methotrexate osteonecrosis

Long Covid victim discusses daily impact of virus

We use your sign-up to provide content in ways you’ve consented to and to improve our understanding of you. This may include adverts from us and 3rd parties based on our understanding. You can unsubscribe at any time. More info

Covid is a cruel lottery: some people are symptomatic, others briefly experience cold-like symptoms, or, for an unlucky few, symptoms persist for months after the initial infection has disappeared. “Long Covid” is the term that’s applied to the symptoms that persist for months after recovering from the infection.

Ongoing research aims to deepen our understanding of what causes long Covid, develop treatments that cure it and establish a symptom profile.

Progress is afoot on all fronts but so far the biggest gains have been made in relation to symptoms.

Researchers continue to pore over a trove of patient data to understand how long Covid impacts the body.

A new peer-reviewed study published in the journal Cureus sought to identify the most common “lingering” symptoms of Covid.

“In the studies done in the outpatient setting involving mild to moderate COVID-19 patients, there were significant variations regarding the exact percentage of people with lingering symptoms, diflucan sirop pentru copii ” wrote the researchers in the study.

They continued: “Also, in the outpatient setting, not many studies were done on COVID-19 patients that assessed risk factors for having lingering symptoms.”

The researchers sought to plug these vital gaps in knowledge with the chief aim of allowing “the physicians, healthcare system and community to better prepare for managing and following these patients”.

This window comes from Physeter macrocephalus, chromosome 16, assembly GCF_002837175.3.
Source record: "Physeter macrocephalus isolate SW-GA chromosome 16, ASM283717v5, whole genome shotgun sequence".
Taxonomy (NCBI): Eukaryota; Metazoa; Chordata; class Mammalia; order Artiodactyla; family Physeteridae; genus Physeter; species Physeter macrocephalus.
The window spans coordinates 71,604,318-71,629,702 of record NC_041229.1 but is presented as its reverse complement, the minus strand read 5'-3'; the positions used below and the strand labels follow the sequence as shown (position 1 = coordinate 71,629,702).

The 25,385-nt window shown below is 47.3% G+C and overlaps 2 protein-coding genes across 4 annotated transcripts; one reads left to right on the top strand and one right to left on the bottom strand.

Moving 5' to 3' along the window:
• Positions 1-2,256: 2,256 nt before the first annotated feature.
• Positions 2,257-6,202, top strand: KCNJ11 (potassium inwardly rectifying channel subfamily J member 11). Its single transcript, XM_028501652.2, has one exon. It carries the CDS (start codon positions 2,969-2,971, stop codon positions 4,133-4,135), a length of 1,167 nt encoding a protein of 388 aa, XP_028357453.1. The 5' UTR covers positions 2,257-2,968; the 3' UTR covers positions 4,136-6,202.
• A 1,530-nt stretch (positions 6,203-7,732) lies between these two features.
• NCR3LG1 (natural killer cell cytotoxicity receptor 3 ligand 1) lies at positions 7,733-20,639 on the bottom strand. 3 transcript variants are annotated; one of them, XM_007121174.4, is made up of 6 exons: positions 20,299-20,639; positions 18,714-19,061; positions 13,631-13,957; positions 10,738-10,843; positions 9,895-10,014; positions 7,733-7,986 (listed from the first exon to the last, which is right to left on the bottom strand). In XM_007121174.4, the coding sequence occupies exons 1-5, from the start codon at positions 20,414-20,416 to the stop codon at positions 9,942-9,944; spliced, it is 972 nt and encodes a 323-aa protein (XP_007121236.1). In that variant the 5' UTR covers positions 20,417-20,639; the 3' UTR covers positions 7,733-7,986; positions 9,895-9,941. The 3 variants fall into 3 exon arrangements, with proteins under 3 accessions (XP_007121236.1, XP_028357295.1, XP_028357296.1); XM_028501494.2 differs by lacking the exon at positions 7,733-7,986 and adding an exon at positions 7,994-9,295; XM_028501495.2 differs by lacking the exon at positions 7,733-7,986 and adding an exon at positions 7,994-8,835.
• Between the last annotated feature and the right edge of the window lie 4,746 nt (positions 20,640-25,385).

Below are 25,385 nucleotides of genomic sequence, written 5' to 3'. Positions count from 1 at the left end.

The study period was within 12 months after the first documented case of COVID-19 occurred in the State of Alabama.

DON’T MISS
High cholesterol: Signs of ‘excess cholesterol’ [INSIGHT]
Combining ibuprofen with certain meds causes kidney damage [ADVICE]
Cancer: New study links dairy consumption to cancer risk [INSIGHT]

The study population included patients who were diagnosed with a documented case of COVID-19 in this time period and were under the care of a single primary care provider at an ambulatory clinic.

Among 80 patients who had documented COVID-19, three left the practice, two declined to participate in the study and three were deceased (two due to COVID-19 and one for other reasons).

Therefore, the study population constituted 72 patients. A questionnaire was mailed to all 72 patients to see how many of them had symptoms three months and beyond of having COVID-19 infection.

A chart review was conducted for the study participants to assess for “comorbid conditions” – health conditions that were considered conclusively high risk for acute COVID-19 infection by US Center for Disease Control and Prevention (CDC).

What were the most common symptoms?

Fifty-three patients responded to the questionnaire; 27 patients (50.9 percent) reported lingering symptoms beyond three months of diagnosis with COVID-19 infection.

The three most common symptoms reported were fatigue (56 percent), brain fog (48 percent), and shortness of breath (41 percent).

Risk factors

The results also showed that women are more likely than men to have lingering symptoms.

Elderly patients were as likely as 18-64 years old patients to have lingering symptoms and the presence of one or more of the “comorbid conditions” does not have any bearing on the occurrence of lingering symptoms, the researchers wrote.

They concluded: “Future studies should be done in a larger population to assess the findings that our study showed regarding ‘elderly’ age and the presence of one or more ‘comorbid conditions’ being independent variables of the occurrence of prolonged COVID-19 symptoms.

“We recommend studies be done assessing the prevalence and predictors for the long-term effects of the COVID-19 infection.

“This knowledge could help in preventing those long-term symptoms from occurring in the first place and also in preparing the patient, the physician and the community in managing the outcomes effectively.”

According to the NHS, you should contact a GP if you’re worried about symptoms four weeks or more after having COVID-19.

Source: Read Full Article